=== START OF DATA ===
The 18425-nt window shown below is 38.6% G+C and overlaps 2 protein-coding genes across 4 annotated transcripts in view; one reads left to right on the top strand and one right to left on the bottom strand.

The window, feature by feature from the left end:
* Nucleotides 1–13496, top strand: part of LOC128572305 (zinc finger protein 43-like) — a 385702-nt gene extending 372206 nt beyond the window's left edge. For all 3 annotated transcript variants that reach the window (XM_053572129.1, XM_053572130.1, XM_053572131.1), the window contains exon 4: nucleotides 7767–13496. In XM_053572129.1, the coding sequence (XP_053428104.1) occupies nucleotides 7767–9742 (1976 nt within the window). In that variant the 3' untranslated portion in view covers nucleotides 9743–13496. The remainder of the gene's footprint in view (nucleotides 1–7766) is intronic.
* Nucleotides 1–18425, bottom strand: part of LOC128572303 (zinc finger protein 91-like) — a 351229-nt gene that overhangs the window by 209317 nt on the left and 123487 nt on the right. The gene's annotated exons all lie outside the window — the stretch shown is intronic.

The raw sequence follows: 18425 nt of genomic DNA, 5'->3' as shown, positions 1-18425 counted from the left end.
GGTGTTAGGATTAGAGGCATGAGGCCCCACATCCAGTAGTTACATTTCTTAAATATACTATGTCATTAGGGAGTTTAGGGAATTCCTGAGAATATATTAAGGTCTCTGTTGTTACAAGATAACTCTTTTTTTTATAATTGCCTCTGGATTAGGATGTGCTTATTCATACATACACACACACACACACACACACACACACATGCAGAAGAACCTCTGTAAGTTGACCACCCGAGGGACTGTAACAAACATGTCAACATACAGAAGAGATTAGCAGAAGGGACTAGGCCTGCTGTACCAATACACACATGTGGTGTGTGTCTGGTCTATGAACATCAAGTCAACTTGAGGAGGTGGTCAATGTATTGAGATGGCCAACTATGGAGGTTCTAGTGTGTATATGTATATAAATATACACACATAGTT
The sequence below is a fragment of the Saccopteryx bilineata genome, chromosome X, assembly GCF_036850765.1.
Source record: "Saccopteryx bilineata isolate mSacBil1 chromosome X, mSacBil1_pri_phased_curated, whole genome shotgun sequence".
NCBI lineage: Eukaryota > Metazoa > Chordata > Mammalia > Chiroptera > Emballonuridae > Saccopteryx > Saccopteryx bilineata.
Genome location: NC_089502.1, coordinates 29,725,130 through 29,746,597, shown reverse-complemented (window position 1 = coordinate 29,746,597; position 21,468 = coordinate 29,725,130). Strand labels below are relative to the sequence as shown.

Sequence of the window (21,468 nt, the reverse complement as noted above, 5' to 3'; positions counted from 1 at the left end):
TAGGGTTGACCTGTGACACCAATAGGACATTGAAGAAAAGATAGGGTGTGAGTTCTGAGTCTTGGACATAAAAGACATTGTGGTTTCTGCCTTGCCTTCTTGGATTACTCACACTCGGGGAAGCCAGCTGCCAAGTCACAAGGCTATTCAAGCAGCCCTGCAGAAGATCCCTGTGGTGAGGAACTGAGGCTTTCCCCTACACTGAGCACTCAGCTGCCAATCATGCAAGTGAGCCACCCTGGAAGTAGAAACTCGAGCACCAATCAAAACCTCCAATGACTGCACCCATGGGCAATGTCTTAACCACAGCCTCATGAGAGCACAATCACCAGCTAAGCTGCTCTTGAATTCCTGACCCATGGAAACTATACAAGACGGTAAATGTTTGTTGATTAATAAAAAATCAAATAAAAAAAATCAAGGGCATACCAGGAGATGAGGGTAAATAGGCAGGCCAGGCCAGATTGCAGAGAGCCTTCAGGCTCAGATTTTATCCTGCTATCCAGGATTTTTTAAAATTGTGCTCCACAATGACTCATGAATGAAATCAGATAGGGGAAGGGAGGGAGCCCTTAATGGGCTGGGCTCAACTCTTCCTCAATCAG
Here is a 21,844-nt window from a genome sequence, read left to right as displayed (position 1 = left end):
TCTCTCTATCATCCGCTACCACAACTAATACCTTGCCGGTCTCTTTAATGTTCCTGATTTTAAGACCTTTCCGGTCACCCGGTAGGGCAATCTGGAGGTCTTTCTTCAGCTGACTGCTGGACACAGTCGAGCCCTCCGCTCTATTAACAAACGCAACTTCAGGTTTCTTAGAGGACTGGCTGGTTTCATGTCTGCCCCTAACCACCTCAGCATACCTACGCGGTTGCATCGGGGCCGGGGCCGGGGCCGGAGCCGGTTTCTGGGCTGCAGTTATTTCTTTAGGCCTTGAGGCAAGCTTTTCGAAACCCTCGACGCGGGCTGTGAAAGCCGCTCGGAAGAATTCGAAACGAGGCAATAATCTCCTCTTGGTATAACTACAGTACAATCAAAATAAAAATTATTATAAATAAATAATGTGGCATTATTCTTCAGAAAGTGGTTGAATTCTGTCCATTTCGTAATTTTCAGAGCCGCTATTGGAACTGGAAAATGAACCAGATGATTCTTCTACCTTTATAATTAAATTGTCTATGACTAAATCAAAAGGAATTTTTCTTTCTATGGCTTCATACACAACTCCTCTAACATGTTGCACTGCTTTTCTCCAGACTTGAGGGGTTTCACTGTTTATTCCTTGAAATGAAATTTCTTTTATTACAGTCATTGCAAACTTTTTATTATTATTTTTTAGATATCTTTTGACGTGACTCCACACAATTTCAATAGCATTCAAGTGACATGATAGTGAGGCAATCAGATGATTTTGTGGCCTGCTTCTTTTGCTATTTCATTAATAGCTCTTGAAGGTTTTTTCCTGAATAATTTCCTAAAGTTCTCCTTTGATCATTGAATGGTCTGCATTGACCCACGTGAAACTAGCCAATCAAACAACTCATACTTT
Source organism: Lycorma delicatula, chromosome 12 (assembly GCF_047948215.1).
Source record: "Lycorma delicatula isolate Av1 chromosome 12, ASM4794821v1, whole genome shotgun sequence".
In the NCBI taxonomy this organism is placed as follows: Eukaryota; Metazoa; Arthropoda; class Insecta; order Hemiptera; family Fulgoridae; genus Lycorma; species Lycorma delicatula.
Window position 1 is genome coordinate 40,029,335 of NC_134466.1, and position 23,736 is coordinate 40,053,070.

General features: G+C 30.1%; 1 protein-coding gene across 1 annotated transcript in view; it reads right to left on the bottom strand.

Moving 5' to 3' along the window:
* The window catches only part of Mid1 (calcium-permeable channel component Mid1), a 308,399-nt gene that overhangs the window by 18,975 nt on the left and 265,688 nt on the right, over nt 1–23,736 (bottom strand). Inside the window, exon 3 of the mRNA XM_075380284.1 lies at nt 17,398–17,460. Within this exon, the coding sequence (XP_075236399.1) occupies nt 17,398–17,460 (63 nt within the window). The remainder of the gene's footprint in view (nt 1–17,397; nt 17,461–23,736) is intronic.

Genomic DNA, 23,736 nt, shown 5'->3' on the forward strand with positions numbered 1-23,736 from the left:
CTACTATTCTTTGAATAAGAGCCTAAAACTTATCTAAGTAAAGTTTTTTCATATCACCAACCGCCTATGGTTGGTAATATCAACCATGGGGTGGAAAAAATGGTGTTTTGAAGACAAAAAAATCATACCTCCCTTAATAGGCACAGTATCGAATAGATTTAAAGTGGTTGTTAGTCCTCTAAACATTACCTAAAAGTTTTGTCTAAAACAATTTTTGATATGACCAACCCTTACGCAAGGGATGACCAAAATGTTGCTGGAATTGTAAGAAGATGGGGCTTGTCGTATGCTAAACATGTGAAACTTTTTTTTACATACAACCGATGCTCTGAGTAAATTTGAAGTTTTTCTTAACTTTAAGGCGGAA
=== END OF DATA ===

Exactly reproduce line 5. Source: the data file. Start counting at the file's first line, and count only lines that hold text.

The raw sequence follows: 18425 nt of genomic DNA, 5'->3' as shown, positions 1-18425 counted from the left end.